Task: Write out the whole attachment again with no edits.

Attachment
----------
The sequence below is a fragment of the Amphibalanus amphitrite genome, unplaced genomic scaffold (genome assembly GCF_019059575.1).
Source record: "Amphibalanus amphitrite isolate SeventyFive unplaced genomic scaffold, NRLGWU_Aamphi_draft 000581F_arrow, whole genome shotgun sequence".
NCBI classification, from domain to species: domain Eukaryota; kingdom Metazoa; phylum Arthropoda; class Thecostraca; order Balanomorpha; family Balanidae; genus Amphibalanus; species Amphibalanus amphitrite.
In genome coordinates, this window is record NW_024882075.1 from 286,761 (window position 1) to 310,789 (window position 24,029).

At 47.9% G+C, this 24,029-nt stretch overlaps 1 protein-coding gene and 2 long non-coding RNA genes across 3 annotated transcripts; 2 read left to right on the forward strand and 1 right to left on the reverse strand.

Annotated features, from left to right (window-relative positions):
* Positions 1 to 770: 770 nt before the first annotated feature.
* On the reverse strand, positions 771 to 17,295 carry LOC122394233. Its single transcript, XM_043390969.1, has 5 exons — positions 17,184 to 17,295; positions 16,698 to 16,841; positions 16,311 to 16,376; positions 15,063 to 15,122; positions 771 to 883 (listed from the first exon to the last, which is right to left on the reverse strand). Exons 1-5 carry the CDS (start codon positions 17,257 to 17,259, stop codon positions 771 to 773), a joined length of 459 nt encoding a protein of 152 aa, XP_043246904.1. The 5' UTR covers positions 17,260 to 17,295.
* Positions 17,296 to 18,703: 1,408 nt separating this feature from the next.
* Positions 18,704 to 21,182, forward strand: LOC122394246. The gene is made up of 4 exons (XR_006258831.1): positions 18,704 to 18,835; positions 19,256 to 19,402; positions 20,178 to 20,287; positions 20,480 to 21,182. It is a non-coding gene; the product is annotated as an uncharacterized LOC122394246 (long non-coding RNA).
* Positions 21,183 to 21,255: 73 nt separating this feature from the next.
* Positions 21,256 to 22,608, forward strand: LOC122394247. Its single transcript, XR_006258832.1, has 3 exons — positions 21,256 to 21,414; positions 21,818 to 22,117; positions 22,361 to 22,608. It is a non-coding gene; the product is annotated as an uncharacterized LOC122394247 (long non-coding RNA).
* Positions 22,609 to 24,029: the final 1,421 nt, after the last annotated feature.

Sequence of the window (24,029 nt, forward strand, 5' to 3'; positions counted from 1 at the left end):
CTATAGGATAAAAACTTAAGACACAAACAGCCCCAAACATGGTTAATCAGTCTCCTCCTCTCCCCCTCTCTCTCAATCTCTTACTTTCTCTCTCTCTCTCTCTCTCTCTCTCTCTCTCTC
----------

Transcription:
The sequence below is a fragment of the Amphibalanus amphitrite genome, unplaced genomic scaffold (genome assembly GCF_019059575.1).
Source record: "Amphibalanus amphitrite isolate SeventyFive unplaced genomic scaffold, NRLGWU_Aamphi_draft 000581F_arrow, whole genome shotgun sequence".
NCBI classification, from domain to species: domain Eukaryota; kingdom Metazoa; phylum Arthropoda; class Thecostraca; order Balanomorpha; family Balanidae; genus Amphibalanus; species Amphibalanus amphitrite.
In genome coordinates, this window is record NW_024882075.1 from 286,761 (window position 1) to 310,789 (window position 24,029).

At 47.9% G+C, this 24,029-nt stretch overlaps 1 protein-coding gene and 2 long non-coding RNA genes across 3 annotated transcripts; 2 read left to right on the forward strand and 1 right to left on the reverse strand.

Annotated features, from left to right (window-relative positions):
* Positions 1 to 770: 770 nt before the first annotated feature.
* On the reverse strand, positions 771 to 17,295 carry LOC122394233. Its single transcript, XM_043390969.1, has 5 exons — positions 17,184 to 17,295; positions 16,698 to 16,841; positions 16,311 to 16,376; positions 15,063 to 15,122; positions 771 to 883 (listed from the first exon to the last, which is right to left on the reverse strand). Exons 1-5 carry the CDS (start codon positions 17,257 to 17,259, stop codon positions 771 to 773), a joined length of 459 nt encoding a protein of 152 aa, XP_043246904.1. The 5' UTR covers positions 17,260 to 17,295.
* Positions 17,296 to 18,703: 1,408 nt separating this feature from the next.
* Positions 18,704 to 21,182, forward strand: LOC122394246. The gene is made up of 4 exons (XR_006258831.1): positions 18,704 to 18,835; positions 19,256 to 19,402; positions 20,178 to 20,287; positions 20,480 to 21,182. It is a non-coding gene; the product is annotated as an uncharacterized LOC122394246 (long non-coding RNA).
* Positions 21,183 to 21,255: 73 nt separating this feature from the next.
* Positions 21,256 to 22,608, forward strand: LOC122394247. Its single transcript, XR_006258832.1, has 3 exons — positions 21,256 to 21,414; positions 21,818 to 22,117; positions 22,361 to 22,608. It is a non-coding gene; the product is annotated as an uncharacterized LOC122394247 (long non-coding RNA).
* Positions 22,609 to 24,029: the final 1,421 nt, after the last annotated feature.

Sequence of the window (24,029 nt, forward strand, 5' to 3'; positions counted from 1 at the left end):
CTATAGGATAAAAACTTAAGACACAAACAGCCCCAAACATGGTTAATCAGTCTCCTCCTCTCCCCCTCTCTCTCAATCTCTTACTTTCTCTCTCTCTCTCTCTCTCTCTCTCTCTCTCTC